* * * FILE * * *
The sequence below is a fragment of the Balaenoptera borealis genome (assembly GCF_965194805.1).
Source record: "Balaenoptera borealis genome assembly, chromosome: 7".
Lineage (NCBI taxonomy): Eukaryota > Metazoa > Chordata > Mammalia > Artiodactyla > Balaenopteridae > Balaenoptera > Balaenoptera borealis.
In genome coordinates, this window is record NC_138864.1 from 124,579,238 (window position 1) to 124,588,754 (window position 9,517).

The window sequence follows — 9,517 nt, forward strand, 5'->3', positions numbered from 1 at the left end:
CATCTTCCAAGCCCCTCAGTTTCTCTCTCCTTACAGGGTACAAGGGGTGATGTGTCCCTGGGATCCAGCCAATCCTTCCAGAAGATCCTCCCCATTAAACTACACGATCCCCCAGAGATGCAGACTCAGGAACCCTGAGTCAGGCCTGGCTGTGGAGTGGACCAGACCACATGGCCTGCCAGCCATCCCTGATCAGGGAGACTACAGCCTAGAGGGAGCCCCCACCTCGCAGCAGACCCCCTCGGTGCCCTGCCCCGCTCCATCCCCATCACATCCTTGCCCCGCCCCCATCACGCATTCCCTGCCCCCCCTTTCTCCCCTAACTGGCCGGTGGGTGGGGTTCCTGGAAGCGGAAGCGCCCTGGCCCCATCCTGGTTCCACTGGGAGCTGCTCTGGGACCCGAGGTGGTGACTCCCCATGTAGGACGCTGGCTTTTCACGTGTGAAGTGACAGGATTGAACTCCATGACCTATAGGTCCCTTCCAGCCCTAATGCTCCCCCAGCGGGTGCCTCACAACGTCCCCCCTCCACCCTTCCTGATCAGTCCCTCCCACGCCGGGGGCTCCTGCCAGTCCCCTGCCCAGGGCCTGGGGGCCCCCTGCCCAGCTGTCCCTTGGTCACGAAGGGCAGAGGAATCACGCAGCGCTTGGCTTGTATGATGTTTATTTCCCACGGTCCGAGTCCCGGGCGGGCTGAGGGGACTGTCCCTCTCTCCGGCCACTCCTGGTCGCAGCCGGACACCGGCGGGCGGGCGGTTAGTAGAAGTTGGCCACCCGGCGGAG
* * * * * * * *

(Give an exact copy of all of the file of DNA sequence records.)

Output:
The sequence below is a fragment of the Balaenoptera borealis genome (assembly GCF_965194805.1).
Source record: "Balaenoptera borealis genome assembly, chromosome: 7".
Lineage (NCBI taxonomy): Eukaryota > Metazoa > Chordata > Mammalia > Artiodactyla > Balaenopteridae > Balaenoptera > Balaenoptera borealis.
In genome coordinates, this window is record NC_138864.1 from 124,579,238 (window position 1) to 124,588,754 (window position 9,517).

The window sequence follows — 9,517 nt, forward strand, 5'->3', positions numbered from 1 at the left end:
CATCTTCCAAGCCCCTCAGTTTCTCTCTCCTTACAGGGTACAAGGGGTGATGTGTCCCTGGGATCCAGCCAATCCTTCCAGAAGATCCTCCCCATTAAACTACACGATCCCCCAGAGATGCAGACTCAGGAACCCTGAGTCAGGCCTGGCTGTGGAGTGGACCAGACCACATGGCCTGCCAGCCATCCCTGATCAGGGAGACTACAGCCTAGAGGGAGCCCCCACCTCGCAGCAGACCCCCTCGGTGCCCTGCCCCGCTCCATCCCCATCACATCCTTGCCCCGCCCCCATCACGCATTCCCTGCCCCCCCTTTCTCCCCTAACTGGCCGGTGGGTGGGGTTCCTGGAAGCGGAAGCGCCCTGGCCCCATCCTGGTTCCACTGGGAGCTGCTCTGGGACCCGAGGTGGTGACTCCCCATGTAGGACGCTGGCTTTTCACGTGTGAAGTGACAGGATTGAACTCCATGACCTATAGGTCCCTTCCAGCCCTAATGCTCCCCCAGCGGGTGCCTCACAACGTCCCCCCTCCACCCTTCCTGATCAGTCCCTCCCACGCCGGGGGCTCCTGCCAGTCCCCTGCCCAGGGCCTGGGGGCCCCCTGCCCAGCTGTCCCTTGGTCACGAAGGGCAGAGGAATCACGCAGCGCTTGGCTTGTATGATGTTTATTTCCCACGGTCCGAGTCCCGGGCGGGCTGAGGGGACTGTCCCTCTCTCCGGCCACTCCTGGTCGCAGCCGGACACCGGCGGGCGGGCGGTTAGTAGAAGTTGGCCACCCGGCGGAG